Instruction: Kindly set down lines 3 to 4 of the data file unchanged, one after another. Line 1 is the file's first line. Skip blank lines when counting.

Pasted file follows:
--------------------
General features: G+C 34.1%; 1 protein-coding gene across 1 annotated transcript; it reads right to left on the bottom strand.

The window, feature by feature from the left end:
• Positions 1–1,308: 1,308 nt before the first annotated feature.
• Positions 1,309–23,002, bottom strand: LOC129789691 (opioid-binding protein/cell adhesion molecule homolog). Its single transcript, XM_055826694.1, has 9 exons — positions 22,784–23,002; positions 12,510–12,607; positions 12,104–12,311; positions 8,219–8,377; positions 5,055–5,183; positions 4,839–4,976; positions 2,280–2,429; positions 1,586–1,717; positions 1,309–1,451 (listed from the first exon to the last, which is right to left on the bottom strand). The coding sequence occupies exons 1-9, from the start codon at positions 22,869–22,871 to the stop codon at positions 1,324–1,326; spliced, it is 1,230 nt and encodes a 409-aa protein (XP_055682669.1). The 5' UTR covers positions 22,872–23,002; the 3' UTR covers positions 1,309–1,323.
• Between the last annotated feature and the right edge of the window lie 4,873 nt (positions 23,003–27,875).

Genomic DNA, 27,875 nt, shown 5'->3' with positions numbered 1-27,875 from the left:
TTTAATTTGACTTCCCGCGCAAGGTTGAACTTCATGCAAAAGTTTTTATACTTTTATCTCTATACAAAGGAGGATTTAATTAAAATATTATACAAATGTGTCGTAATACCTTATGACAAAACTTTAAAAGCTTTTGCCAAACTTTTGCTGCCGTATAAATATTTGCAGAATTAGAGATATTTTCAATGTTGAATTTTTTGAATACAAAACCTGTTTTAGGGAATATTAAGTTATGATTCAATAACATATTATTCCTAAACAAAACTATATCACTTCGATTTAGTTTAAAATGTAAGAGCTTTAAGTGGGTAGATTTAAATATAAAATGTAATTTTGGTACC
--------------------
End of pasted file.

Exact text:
• Positions 1–1,308: 1,308 nt before the first annotated feature.
• Positions 1,309–23,002, bottom strand: LOC129789691 (opioid-binding protein/cell adhesion molecule homolog). Its single transcript, XM_055826694.1, has 9 exons — positions 22,784–23,002; positions 12,510–12,607; positions 12,104–12,311; positions 8,219–8,377; positions 5,055–5,183; positions 4,839–4,976; positions 2,280–2,429; positions 1,586–1,717; positions 1,309–1,451 (listed from the first exon to the last, which is right to left on the bottom strand). The coding sequence occupies exons 1-9, from the start codon at positions 22,869–22,871 to the stop codon at positions 1,324–1,326; spliced, it is 1,230 nt and encodes a 409-aa protein (XP_055682669.1). The 5' UTR covers positions 22,872–23,002; the 3' UTR covers positions 1,309–1,323.